- kitchen safety (use of appliances, knives, and tools)
- what to do if they smell smoke
- or gas or in the event of a fire
- what to do during severe storms
- basic first aid techniques and how to know when to get help
Providing your children with this knowledge gives them confidence in their
abilities and will help them deal with any emergencies that may arise. When
teaching your children, give information gradually rather than all at once.
Too much information at one time is difficult to remember. Present your
children with a number of situations and have them act out their responses.
For example, pretend you are a stranger at the door asking to use the phone
to call a tow truck, and then pretend you are a salesman wanting to leave
some free samples. Giving many examples and having your children actually
respond to the situation will help them respond quickly and flexibly if
the situation actually occurs when they are alone. Simply telling them the
information is rarely effective. It is quickly forgotten.
Establishing a Trial Period
After you have helped your child acquire the skills and knowledge needed
to stay alone, set up a trial period of self care in order to see how your
child adjusts to the situation. Initially presenting it as a temporary arrangement
lets children know they can choose not to continue if they are uncomfortable
staying alone and also allows parents to more easily end the arrangement
if they feel the child is unable to handle the situation.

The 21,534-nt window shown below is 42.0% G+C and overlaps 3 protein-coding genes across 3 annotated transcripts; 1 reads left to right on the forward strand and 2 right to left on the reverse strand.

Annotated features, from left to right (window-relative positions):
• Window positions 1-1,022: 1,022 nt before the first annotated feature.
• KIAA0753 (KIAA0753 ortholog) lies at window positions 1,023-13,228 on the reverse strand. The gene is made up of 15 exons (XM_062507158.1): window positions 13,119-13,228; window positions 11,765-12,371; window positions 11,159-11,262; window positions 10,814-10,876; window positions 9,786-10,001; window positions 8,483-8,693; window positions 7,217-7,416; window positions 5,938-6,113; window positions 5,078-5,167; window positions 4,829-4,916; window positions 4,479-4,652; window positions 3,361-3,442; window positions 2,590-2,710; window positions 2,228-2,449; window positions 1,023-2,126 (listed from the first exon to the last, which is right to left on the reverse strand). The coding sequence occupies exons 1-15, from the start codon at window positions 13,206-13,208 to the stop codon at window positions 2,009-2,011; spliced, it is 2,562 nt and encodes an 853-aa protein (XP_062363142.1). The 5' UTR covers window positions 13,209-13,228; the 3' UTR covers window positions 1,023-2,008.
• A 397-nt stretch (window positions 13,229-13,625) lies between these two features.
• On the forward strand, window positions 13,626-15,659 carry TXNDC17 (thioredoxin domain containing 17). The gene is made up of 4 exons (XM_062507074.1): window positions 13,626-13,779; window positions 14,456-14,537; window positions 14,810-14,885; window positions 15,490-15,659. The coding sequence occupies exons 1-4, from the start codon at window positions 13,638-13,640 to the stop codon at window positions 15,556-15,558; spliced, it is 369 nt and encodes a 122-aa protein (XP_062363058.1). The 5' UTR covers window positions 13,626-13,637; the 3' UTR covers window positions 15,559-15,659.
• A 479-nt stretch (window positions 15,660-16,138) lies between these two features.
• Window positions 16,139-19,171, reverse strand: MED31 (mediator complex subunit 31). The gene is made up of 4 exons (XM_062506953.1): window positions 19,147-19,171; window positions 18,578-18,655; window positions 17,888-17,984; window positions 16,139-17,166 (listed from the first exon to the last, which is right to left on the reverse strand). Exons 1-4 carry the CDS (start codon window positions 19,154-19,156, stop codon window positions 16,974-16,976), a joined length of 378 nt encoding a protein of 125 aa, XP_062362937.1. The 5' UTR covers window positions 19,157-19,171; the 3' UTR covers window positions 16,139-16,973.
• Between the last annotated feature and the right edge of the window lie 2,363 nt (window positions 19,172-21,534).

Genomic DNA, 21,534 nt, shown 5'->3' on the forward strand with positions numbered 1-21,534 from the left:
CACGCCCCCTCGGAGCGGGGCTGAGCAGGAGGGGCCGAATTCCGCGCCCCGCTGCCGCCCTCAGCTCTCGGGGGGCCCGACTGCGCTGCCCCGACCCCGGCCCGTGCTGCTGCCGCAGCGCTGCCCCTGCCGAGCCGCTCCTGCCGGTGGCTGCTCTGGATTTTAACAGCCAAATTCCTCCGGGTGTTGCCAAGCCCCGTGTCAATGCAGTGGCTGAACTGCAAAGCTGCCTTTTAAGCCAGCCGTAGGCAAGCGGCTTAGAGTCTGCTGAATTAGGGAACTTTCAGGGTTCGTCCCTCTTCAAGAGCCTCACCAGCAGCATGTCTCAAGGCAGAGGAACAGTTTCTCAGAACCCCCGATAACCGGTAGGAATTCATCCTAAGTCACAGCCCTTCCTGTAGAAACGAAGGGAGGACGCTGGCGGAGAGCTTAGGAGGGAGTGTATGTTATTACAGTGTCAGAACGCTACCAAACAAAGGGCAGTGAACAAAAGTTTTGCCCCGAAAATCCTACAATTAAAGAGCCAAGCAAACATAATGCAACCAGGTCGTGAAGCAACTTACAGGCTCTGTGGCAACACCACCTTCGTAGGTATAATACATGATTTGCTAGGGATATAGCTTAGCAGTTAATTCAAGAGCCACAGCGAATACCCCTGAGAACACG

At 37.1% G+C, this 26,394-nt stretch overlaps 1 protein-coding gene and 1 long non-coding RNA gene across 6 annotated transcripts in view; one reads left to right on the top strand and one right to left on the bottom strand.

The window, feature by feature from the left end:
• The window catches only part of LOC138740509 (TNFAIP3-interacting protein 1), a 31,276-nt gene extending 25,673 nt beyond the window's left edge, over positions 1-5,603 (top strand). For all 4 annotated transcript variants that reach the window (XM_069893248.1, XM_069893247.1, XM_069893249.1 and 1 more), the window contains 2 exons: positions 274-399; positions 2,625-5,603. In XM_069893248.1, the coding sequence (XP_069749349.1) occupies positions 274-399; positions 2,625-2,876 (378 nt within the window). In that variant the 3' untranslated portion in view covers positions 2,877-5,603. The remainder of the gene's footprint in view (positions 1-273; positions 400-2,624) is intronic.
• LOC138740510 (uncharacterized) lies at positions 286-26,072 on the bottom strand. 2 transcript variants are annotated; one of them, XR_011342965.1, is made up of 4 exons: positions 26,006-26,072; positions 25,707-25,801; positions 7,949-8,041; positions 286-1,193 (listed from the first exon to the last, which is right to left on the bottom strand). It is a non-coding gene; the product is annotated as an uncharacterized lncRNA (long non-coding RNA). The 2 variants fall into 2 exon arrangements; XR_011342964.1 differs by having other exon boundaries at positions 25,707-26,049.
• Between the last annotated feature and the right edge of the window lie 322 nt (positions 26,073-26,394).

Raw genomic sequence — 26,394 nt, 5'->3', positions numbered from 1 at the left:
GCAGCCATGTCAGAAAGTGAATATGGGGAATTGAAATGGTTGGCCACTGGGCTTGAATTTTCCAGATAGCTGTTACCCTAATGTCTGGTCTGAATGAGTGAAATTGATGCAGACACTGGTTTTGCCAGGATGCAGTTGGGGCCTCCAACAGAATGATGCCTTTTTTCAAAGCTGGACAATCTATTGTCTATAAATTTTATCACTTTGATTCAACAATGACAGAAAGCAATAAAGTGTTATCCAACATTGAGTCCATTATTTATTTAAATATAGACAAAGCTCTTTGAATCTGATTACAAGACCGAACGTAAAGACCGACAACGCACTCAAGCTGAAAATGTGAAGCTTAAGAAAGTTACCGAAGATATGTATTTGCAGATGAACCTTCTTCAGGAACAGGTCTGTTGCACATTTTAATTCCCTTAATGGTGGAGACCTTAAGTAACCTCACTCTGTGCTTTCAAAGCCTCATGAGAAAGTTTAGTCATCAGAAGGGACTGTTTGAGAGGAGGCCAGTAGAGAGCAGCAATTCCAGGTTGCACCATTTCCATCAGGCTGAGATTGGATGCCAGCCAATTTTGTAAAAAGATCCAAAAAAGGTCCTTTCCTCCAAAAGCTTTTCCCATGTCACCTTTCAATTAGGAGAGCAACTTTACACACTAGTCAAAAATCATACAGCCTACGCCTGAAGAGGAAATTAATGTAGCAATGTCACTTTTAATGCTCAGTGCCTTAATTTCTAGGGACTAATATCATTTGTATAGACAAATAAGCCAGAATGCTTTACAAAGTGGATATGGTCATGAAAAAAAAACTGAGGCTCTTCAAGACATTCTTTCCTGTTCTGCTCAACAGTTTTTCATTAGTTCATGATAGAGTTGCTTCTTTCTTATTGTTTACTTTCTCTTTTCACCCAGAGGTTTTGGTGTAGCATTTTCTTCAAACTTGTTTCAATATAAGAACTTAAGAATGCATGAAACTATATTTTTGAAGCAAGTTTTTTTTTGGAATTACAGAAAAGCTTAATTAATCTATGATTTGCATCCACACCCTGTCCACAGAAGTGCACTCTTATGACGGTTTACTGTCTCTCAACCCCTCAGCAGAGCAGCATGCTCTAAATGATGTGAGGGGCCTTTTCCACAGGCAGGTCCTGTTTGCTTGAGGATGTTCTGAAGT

Throughout the trial period, and afterward if you continue the arrangement,
talk frequently with your child about his or her feelings. This will allow
you to deal with problems quickly and will help you remain close to your
child. Also, periodically review house rules and safety information with
your child. Children forget easily--especially if the information is seldom
used. However, this infrequently used knowledge--such as what to do in case
of a fire or other emergency--may one day be critical to your child's safety.
Children who are mentally and emotionally ready to stay alone, who have
been taught the skills and the knowledge needed to deal with this new responsibility,
and who are able to talk easily with their parents about fears or concerns
that may arise, can gain much from the opportunity to care for themselves.
Prepared by Christine M. Todd, Assistant Professor and Extension Specialist,
Child Development, University of Illinois at Urbana-Champaign.
Programs and activities of the Cooperative Extension Service are available
to all potential clientele without regard to race, color, sex, national
origin, or handicap.
In cooperation with the NCR Educational Materials Project
Issued in furtherance of Cooperative Extension work, Acts of Congress May
8 and June 30, 1914, in cooperation with the U.S. Department of Agriculture
and Cooperative Extension Services of Indiana, Iowa, Kansas, Michigan, Minnesota,
Missouri, Nebraska, North Dakota, Ohio, South Dakota and Wisconsin. Dennis
Campion, Interim Director, Cooperative Extension Service, University of
Illinois at Urbana-Champaign, Urbana, Illinois 61801.
Sponsored by the Extension Services of Illinois, Indiana, Kansas, Michigan,
Minnesota, Missouri, Ohio, South Dakota and Wisconsin. In cooperation with
Extension Service, U.S. Department of Agriculture, Washington, D.C.